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If you're talking about the switch (Amazon sometimes merge questions about different but related products on the same page), then yes, it will allow you to connect multiple devices to a single ethernet port on the wall, and will route traffic appropriately. Bear in mind though that you will need the router at the other… see more If you're talking about the switch (Amazon sometimes merge questions about different but related products on the same page), then yes, it will allow you to connect multiple devices to a single ethernet port on the wall, and will route traffic appropriately. Bear in mind though that you will need the router at the other end to provide a separate IP address for each connected device (eg. via DHCP). If you don't have access to the router, there's a possibility that it may be configured to only release one address per physical room port. see less If you're talking about the switch (Amazon sometimes merge questions about different but related products on the same page), then yes, it will allow you to connect multiple devices to a single ethernet port on the wall, and will route traffic appropriately. Bear in mind though that you will need the router at the other end to provide a separate IP address for each connected device (eg. via DHCP). If you don't have access to the router, there's a possibility that it may be configured to only release one address per physical room port.
By nanoamp on 11 February 2017
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My PSU is an in-line Power Brick. It came with a single IEC lead which can be unplugged from the Power Brick. It came with a moulded, fused, UK Square Pin 13 Amp Plug. The IEC lead is doubtlessly interchangeable.
By Amazon Customer on 04 July 2016
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Yes. Screws and wall plugs are provided. I've just mounted mine to the palin in the loft.
By KimDurose on 12 November 2016
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RE The last answer and the gentleman who works on the railways..... I think you should rephrase your answer as it looks like your stating that cat6 is being used for 25KV mains. I am sure this is not what you intended to say. I cant understand what you would use cat6 for unless its for signals. I am a retired Openreach… see more RE The last answer and the gentleman who works on the railways..... I think you should rephrase your answer as it looks like your stating that cat6 is being used for 25KV mains. I am sure this is not what you intended to say. I cant understand what you would use cat6 for unless its for signals. I am a retired Openreach engineer and the last RSES course I attended still had the same regs that have been in place for years. Copper interconnections are banned trackside for safety reasons. If a data service is provided it must be transmitted via fibreoptic cable only.
As for using cat 5E or cat 6 many homes can get 80Mbit connections, add the overhead and any frames that have to be re-transmitted and you have gone over 100Mbs. Aside from cat 4 (4 pairs) all specifications onwards use 8 pairs to allow simultaneous data transmissions in both directions the only difference between these standards is noise rejection. Noise is the enemy of data and better/higher twists per meter give better common mode rejection thus faster data transmission. I would suggest that if you can use cat6 as it has many advantages. Just my 2p's worth.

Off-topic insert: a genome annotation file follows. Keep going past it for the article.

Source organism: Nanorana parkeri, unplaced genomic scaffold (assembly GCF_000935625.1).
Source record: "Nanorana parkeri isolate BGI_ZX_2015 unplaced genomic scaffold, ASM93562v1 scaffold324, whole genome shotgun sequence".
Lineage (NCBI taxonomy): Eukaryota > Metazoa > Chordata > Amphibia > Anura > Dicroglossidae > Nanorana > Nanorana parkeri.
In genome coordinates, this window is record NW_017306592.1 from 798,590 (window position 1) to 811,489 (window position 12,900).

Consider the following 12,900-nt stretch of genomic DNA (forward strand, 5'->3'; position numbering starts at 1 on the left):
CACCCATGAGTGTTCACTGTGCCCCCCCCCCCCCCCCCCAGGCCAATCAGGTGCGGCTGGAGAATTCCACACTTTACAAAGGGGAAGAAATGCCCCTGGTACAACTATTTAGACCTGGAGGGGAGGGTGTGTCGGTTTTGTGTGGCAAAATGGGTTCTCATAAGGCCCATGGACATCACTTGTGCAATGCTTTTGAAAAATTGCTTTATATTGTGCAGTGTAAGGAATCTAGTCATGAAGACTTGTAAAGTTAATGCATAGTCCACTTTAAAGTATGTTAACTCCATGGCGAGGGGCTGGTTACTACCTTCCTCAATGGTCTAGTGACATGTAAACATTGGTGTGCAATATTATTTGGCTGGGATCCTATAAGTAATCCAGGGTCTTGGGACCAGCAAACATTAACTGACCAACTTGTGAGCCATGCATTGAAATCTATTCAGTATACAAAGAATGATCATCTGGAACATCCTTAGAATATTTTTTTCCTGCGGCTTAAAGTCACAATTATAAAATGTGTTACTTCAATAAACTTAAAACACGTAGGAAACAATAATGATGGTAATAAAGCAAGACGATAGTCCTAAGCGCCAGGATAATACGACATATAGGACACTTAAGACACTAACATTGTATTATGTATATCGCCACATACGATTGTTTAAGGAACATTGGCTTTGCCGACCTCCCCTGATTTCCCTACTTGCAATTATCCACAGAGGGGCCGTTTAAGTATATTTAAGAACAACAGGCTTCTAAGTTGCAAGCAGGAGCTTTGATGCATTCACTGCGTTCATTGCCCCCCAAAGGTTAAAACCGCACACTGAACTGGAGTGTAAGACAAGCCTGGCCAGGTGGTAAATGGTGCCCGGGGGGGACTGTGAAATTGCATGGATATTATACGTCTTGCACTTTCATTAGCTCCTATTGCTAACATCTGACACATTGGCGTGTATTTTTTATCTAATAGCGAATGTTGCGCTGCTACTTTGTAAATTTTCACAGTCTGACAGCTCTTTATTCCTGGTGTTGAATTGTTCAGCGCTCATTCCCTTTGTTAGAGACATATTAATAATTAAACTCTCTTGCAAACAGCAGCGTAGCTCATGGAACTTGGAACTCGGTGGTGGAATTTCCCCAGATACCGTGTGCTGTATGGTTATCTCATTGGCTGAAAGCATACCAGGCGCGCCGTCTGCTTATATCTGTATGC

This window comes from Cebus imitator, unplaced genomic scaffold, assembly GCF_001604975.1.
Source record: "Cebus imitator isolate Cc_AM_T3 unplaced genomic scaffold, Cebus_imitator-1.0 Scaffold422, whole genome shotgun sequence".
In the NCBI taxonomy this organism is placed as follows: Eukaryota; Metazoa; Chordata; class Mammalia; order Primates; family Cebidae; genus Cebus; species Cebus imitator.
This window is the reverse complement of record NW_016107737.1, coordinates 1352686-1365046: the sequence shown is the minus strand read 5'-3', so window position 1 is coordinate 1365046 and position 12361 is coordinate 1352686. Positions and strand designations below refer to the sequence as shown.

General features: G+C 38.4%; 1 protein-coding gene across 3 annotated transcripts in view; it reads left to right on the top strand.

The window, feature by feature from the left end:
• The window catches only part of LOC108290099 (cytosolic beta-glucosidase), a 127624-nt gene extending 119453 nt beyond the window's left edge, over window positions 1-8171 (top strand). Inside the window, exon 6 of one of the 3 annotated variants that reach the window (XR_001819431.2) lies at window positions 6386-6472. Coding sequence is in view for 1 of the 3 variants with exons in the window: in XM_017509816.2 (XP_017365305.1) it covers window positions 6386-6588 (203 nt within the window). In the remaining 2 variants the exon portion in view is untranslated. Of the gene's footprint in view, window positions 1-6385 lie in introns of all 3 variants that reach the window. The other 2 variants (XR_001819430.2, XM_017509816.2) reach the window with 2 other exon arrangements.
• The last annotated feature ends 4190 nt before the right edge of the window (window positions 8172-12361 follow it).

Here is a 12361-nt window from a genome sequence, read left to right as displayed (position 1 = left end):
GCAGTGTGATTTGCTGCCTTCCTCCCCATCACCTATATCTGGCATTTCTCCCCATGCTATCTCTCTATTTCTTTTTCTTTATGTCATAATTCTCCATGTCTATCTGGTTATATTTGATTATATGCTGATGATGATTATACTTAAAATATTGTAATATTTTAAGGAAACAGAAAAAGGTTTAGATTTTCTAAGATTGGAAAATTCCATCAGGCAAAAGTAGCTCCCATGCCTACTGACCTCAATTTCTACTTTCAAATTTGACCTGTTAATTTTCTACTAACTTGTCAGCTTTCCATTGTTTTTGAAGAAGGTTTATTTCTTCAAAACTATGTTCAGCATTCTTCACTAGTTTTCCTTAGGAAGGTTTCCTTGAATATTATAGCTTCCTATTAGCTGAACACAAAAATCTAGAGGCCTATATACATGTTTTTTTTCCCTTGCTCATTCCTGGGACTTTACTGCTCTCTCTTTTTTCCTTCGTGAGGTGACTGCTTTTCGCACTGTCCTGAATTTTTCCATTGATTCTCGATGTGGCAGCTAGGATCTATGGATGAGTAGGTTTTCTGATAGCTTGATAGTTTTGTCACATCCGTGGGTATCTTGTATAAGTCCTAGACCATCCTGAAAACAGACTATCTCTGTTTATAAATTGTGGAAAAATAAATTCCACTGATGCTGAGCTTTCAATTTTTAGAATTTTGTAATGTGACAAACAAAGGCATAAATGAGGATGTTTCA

This is a great value 4 port gigabit switch and I have managed transfers at nearly 90% of the stated speed. That is good as most network switches will never hit 100% including overheads unless you buy a top end Cisco managed switch and use jumbo frames. see less
RE The last answer and the gentleman who works on the railways..... I think you should rephrase your answer as it looks like your stating that cat6 is being used for 25KV mains. I am sure this is not what you intended to say. I cant understand what you would use cat6 for unless its for signals. I am a retired Openreach engineer and the last RSES course I attended still had the same regs that have been in place for years. Copper interconnections are banned trackside for safety reasons. If a data service is provided it must be transmitted via fibreoptic cable only.
As for using cat 5E or cat 6 many homes can get 80Mbit connections, add the overhead and any frames that have to be re-transmitted and you have gone over 100Mbs. Aside from cat 4 (4 pairs) all specifications onwards use 8 pairs to allow simultaneous data transmissions in both directions the only difference between these standards is noise rejection. Noise is the enemy of data and better/higher twists per meter give better common mode rejection thus faster data transmission. I would suggest that if you can use cat6 as it has many advantages. Just my 2p's worth.
This is a great value 4 port gigabit switch and I have managed transfers at nearly 90% of the stated speed. That is good as most network switches will never hit 100% including overheads unless you buy a top end Cisco managed switch and use jumbo frames.

By Amazon Customer on 04 July 2017
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Yes it works with power lines adaptors
By David I Napper on 10 January 2016
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It makes no difference at all. All ports are auto-sensing and any of them will work equally well connected to your router.
By Brian on 02 January 2017
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Hi orangebud,you must connect to the router by means of an Ethernet cable and then run cables to whatever needs one. Hope this helps.
By Hugh Mc Goldrick on 18 May 2015
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Yes you do
By Craig on 23 February 2017
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Hi, the power input is 220-240v.
By SME IT Solutions Limited SELLER on 10 May 2017